More on classes in D+D

For some reason I looked at the video below/overleaf on Youtube, it’s about D&D character classes and multi-classing and this is my response. Not sure how useful it is as most of the words relate to rules no longer used. I conclude with the words, in summary, if playing in a balanced party, given the current (v5e) broad choice of initial classes, their enhancement via prestige classes, the nature of the XP scale (it’s no longer exponential), power games should stick to pure classes, and real power players will play human wizards.

I have played PnP with the 1st edition rules and on the computer for the 2nd edition and version 3.5.

Under ADD 1st edition, demi-humans had permitted multi-class combinations, experience points were allocated to each class and class progressions were allocated for each class. There were limits on the class levels. Humans could dual class, they could switch class but lost the abilities of the original class until their 2nd class had caught up. The xp/level tables were exponential which meant that for humans, they basically gave one level away for the 2nd class. E.g. Fighter/Thief at 7/7 required the same XP as an 8th level fighter although at lower levels it was still quite dangerous, in the case of our 7/7 fighter thief, as their comrades become 8th level, they are 7/1 and probably useless as the DM will have monsters & traps suitable for 8th level parties. Unless starting at higher levels possibly the optimum strategy was to take one level of a class then dual to another in order to get innate class abilities such as a wizard’s “use wands & rods”, or a fighter’s weapon choices for use with a wizard or cleric. It should be noted that the original class choices were quite limited; there were basically four which is one reason why multi/dual classing might be seen as attractive. However, the limitations with one exception, made the option of switching a human early, or using demi-humans the best way to get a flexible character class and we should always remember that a character can only do one thing at a time.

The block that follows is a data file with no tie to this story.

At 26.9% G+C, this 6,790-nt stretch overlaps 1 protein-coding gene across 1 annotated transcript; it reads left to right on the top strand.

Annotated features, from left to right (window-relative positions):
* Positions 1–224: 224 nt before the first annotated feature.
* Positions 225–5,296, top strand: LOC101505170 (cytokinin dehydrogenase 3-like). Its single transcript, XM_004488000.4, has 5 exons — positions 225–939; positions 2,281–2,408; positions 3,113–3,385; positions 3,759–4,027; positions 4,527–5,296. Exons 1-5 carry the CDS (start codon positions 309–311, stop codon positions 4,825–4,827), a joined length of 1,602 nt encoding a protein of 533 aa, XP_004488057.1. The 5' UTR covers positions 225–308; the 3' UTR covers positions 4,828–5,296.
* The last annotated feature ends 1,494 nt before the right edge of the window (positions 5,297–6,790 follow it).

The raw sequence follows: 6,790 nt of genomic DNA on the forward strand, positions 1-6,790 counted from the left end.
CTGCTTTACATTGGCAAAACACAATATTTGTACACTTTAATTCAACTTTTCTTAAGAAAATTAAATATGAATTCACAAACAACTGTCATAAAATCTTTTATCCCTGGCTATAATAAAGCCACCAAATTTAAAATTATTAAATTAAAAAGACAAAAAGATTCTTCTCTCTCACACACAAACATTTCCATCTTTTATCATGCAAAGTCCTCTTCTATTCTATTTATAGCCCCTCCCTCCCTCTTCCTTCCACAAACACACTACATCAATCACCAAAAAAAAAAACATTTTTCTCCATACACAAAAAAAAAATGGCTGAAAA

It seems the rules were pretty similar in 2e which I experienced playing Baldur’s Gate (1 & 2). I played a Bard although I believe the Bard song (Luck) was broken and Charm Person not so useful in this story but the Bard’s use magic item allowed the use of the plentiful wands and less plentiful rods. The sub-classes were much more varied and the Paladin and Barbarian had become classes. Classes still had their own xp tables, which while not exponential  and the distinction between demi-human multi-classing and human dual classing was still in place (see also my article on Jaheria). My experimental instincts were attracted to some of the sub-classes. I looked at the Berserker, which like the Druid had a shape shifter ability at higher levels. Apart from the offering of more classes, these were still pretty focused (apart from the new Bard) and so the strategies remain the same, multi-class a demi-human or switch early via dual classing rules.

Version 3.5 which I played using NWN/NWN2 made more changes. The most dramatic was that the xp scales belonged to the character and became more linear. When one switched class, the next level-up happened at the character’s next progression point, so for each additional class level one takes, one gives away the same number of levels from the original class i.e. a Fighter/Thief 7/7 is equivalent to i.e. requires the same XP as a 14th level character. This is really not good for thieves and other expertise users. This is because abilities like “find/remove traps”, Bardic song and even “use magic items” all test the character’s ability measured by their “feat” points against the item’s threshold. I ran a fighter/thief through Shadow of Udrentide and got very cross about his inability to deal with traps, although perhaps I should have taken one level of wizard to get the pixie familiar. Another feature of 3,5e is the so-called prestige classes. These were sub-classes which various classes could evolve into. Also there were 15 base classes. This choice allowed the selection of much more flexible classes and in many ways reduced the need to dual class although a lot of imagination and effort was spent on designing multi-class combinations and we should note that in NWN1, one only got one companion so creating a balanced party is/was trickier than it might be unless one created a flexible player character. However, with my much interrupted run thorough NWN2, I indulged my need to play a Barbarian/Druid.

I should also add that having a pure play fighter is a more boring option, there’s only one thing that can be done, “buff & bash”.

Another point made in the video is that many/most PnP games do not take levels into the high teens or beyond and so the massive advantages for pure class spell casters do not accrue to the chosen player character; it might be a good idea to take a level or two of something that allows some non-magical self defence if magical self defence is too hard to get.

In summary, if playing in a balanced party, given the current (v5e) broad choice of initial classes, their enhancement via prestige classes, the nature of the XP scale (it’s no longer exponential and is attributed to the character not the class), power games should stick to pure classes, and real power players will play human wizards.

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